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Jonas Brothers drop in on White House press corps

  • Story Highlights
  • Famous pop group at White House to tape public service announcement
  • Jonas Brothers attend briefing on diabetes
  • Vice President Dick Cheney brings granddaughters to see pop icons
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From Shawna Shepherd
CNN White House Producer
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WASHINGTON (CNN) -- It's not often the White House press corps is the envy of your average 13-year-old, but then again, it's not every day the Jonas brothers stop by.

Nick, Joe and Kevin Jonas make up the hugely successful teen boy band aptly named the Jonas Brothers. They came to the White House to attend a briefing on diabetes and tape a public service announcement about National Parks.

They were also in town to unveil their wax figures at Madam Tussauds Wax Museum in Washington.

The brothers, who released their third album this summer, left their mark at the White House by signing their names on the wall of the swimming pool that used to be in the basement of the White House. The wall has been signed by first lady Laura Bush and Bono, which Joe Jonas found, among many others. Video Watch the brothers sign their names »

"There's other names up there that are just astounding, some of our favorite artists and politicians," Joe Jonas said. "But it's going to be really cool to see that in 10 years, 20 years from now."

But some journalists, roughly 20 years older than the pop-star siblings and expecting a quiet day, were taken aback by the commotion.

"Who?" asked one journalist on being informed of the visit. In the press room, only those with young teens or an interest in celebrity news had ever heard of them.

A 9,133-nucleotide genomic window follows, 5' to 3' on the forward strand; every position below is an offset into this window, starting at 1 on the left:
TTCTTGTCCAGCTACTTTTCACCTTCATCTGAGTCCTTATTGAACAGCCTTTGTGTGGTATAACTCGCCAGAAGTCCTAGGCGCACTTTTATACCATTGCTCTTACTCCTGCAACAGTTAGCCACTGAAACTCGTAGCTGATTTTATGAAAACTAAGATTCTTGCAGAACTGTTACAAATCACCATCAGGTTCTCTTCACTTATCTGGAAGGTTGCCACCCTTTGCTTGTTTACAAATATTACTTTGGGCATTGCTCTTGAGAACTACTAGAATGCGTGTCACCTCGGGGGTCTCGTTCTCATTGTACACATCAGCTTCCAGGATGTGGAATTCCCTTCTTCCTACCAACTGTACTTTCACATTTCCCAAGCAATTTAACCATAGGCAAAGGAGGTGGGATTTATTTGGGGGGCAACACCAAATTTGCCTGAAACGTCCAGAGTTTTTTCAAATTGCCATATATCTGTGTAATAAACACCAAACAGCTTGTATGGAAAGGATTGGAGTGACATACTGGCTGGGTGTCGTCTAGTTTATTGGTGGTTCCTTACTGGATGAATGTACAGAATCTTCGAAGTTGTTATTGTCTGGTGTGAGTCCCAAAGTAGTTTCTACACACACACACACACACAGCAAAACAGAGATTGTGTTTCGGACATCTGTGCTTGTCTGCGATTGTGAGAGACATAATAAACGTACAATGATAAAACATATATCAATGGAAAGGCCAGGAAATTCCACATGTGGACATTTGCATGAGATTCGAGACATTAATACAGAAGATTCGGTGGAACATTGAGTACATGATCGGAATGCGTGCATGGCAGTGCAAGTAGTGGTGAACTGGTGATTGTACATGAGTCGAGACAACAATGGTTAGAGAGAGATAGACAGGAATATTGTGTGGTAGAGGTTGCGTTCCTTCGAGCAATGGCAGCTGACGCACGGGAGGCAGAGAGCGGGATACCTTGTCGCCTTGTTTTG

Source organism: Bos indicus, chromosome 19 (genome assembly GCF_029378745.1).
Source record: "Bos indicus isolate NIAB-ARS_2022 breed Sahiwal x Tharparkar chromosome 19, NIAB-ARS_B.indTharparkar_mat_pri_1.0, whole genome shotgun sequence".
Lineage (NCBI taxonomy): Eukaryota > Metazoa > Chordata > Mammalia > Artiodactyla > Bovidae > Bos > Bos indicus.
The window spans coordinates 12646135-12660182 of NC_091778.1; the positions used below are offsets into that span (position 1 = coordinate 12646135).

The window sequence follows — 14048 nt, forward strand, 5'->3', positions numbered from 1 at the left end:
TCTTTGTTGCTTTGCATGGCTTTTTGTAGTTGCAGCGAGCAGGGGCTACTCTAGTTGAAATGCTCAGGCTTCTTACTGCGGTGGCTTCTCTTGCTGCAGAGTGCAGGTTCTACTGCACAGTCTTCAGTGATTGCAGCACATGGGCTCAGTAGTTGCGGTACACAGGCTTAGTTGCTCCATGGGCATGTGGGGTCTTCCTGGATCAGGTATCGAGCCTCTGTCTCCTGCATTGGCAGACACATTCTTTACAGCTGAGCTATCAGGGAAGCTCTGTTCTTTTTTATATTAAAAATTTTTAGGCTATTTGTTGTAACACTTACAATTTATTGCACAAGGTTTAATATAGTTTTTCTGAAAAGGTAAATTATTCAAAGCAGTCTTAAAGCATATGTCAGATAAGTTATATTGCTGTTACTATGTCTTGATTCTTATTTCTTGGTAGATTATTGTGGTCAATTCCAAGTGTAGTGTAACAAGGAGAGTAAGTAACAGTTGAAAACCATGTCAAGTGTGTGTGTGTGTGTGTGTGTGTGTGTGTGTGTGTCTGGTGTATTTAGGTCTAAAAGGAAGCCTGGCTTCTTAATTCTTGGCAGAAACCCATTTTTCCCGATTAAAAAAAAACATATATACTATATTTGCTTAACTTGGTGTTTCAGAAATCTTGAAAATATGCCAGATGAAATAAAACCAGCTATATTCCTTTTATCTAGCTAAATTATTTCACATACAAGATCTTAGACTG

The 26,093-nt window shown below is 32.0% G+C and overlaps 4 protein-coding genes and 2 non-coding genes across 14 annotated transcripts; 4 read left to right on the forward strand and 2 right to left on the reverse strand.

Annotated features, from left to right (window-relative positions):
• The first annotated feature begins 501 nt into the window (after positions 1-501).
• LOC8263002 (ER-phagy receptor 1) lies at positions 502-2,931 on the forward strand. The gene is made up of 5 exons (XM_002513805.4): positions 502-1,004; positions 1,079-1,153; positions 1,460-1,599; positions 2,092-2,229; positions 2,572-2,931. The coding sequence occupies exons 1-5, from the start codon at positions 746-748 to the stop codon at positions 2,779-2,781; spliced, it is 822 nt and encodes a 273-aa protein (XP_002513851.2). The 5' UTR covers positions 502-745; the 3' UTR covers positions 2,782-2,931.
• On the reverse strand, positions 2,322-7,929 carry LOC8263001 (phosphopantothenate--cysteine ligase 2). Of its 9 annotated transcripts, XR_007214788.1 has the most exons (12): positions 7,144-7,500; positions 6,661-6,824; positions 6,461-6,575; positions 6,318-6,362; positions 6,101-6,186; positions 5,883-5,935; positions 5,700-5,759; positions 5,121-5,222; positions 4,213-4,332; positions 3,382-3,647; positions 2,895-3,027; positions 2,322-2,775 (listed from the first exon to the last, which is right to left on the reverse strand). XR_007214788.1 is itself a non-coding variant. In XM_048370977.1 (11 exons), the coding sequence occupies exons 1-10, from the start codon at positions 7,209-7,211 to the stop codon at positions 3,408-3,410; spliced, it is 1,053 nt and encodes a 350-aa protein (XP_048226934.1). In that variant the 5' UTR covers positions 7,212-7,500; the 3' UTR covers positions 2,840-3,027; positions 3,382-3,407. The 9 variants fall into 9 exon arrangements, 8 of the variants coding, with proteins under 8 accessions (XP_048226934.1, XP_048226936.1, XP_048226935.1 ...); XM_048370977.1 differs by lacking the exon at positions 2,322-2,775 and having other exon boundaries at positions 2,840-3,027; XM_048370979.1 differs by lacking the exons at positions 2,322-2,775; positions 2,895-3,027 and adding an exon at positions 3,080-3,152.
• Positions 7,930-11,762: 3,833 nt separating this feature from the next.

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Vice President Dick Cheney, on the other hand, was hip to the trio. He may not be a celebrity news hound, but he definitely knows what his grandchildren like. Cheney told CNN's Ed Henry he brought his three granddaughters to the White House to meet the brothers.

The brothers also attended a briefing on diabetes in the Eisenhower Executive Office Building next door to the White House. Nick Jonas, who has diabetes, said he is inspired by kids he meets also afflicted with the disease.

"A lot of kids first feel lonely when they first get diagnosed with diabetes. I'm just so encouraged at the end of the day because all I'm trying to do is make it through another day managing diabetes," Nick Jonas said. "They're just doing the same thing. We're all there for each other."

The public service announcement they taped on the South Lawn encourages children to be more active and to enjoy America's national parks.

"We on stage run around constantly for about an hour-and-45 minutes and we know what that can do, you just feel great at the end of the night and when you wake up in the morning," Kevin Jonas said.

Nick said he hopes the service announcement encourages "kids to get our there and go to the parks and really, really enjoy the outdoors. And I know that was really important to us when we were kids so try to make it important to them too."

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At a stakeout where White House reporters typically grill members of Congress and cabinet secretaries, the Jonas brothers were grilled about who they support in the presidential race.

Kevin Jonas said they do not plan to endorse any particular political campaign, adding, "but we do -- me and Joe are both of voting age -- so we do endorse voting, getting to know the issues, learning about the candidates ... and [making] a decision for yourself."

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